In claim construction, the words of the claims are construed without regard to the accused product. Jurgens v. McKasy, 927 F.2d 1552, 1560 (Fed. Cir. 1991). But that is not to say that the accused product is ignored; rather, as the Federal Circuit has explained: "[o]f course, the particular product (or process) is kept in mind, for it is efficient to focus on the construction of only the disputed elements or limitations of the claims." Scripps Clinic Research Foundation v. Genentech, Inc., 927 F.2d 1565, 1580 (Fed. Cir. 1991).

III. Construction of the Claims

The challenging task is to apply the law which most closely relates to the facts of this case. In particular, the first claim construction rule that must be discussed relates to the issue of whether the disputed terms must be given a "broad interpretation" or a "narrow interpretation." According to AE, the claims language should be given a broad interpretation, whereas Mainetti seeks a narrow approach. The correct approach is set forth in Netword, LLC v. Central Corp., 242 F.3d 1347, 1353 (Fed. Cir. 2001).

The role is neither to limit nor to broaden the claims, but to define as a matter of law, the invention that has been patented. The claims are always construed in the light of the specification, of which they are a part. See Slimfold Mfg. Co. v. Kinkead Indust., Inc., 810 F.2d 1113, 1118 (Fed. Cir. 1987). The role of the specification includes presenting a description of the technologic subject matter of the invention, while the role of claims is to point out with particularity the subject matter that is patented. See 35 U.S.C. § 12, ¶¶ 1, 2. The claims are directed to the invention that is described in the specification; they do not have meaning removed from the context from which they arose. Thus, the claims are construed to state the legal scope of each patented invention, on examination of the language of the claims, the description in the specification and the prosecution history. See Renishaw PLC, 158 F.3d at 1250 ("[t]he interpretation to a given term can only be determined and confirmed with a full understanding of what the inventors actually invented and intended to envelop with the claim.") Id. at 1353.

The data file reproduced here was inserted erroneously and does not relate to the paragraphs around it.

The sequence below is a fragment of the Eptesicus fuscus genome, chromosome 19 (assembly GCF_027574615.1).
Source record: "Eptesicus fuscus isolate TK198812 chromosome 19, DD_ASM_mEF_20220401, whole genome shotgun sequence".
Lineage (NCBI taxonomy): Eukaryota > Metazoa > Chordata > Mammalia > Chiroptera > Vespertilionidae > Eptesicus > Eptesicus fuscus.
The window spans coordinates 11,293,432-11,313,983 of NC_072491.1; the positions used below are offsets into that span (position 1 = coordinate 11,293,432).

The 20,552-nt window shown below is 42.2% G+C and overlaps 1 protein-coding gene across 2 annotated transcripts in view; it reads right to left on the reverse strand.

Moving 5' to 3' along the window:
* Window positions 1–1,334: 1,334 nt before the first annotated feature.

Because the Zuckerman Patents result from divisional and continuation applications, the prosecution history of all the patent applications, including the `608 Patent application, is relevant to the Court's determination of what the inventors actually invented and intended to envelop with the claims. Similarly, review of the `608 Patent claims gives assistance to a determination of the scope of the claims in the subsequent patents issued to Zuckerman, which are patents plaintiff claims were infringed in this lawsuit (the Zuckerman Patents).

The `608 Patent

The prosecution history of the `608 Patent makes clear that the patentee differentiated the prior art in the Phillips Patent No. 4,115,940 ("Phillips") issued in 1978 and the Petrou Patent No. 4,997,114 ("Petrou") issued in 1991 for a "Garment Hanger With Size Indication" by calling the examiner's attention to the Zuckerman invention as including, "means for rendering said tab resistant to both accidental and intentional manual removal;" and differentiating the Phillips and Petrou Patents as only claiming the tabs to be "secure against accidental removal," while enabling prior tabs which were "easily" (Petrou) or "readily" (Phillips) intentionally removable. (Declaration of Francis C. Hand, dated July 22, 2002 ("Hand Decl. I"), Ex. 2 at 9.)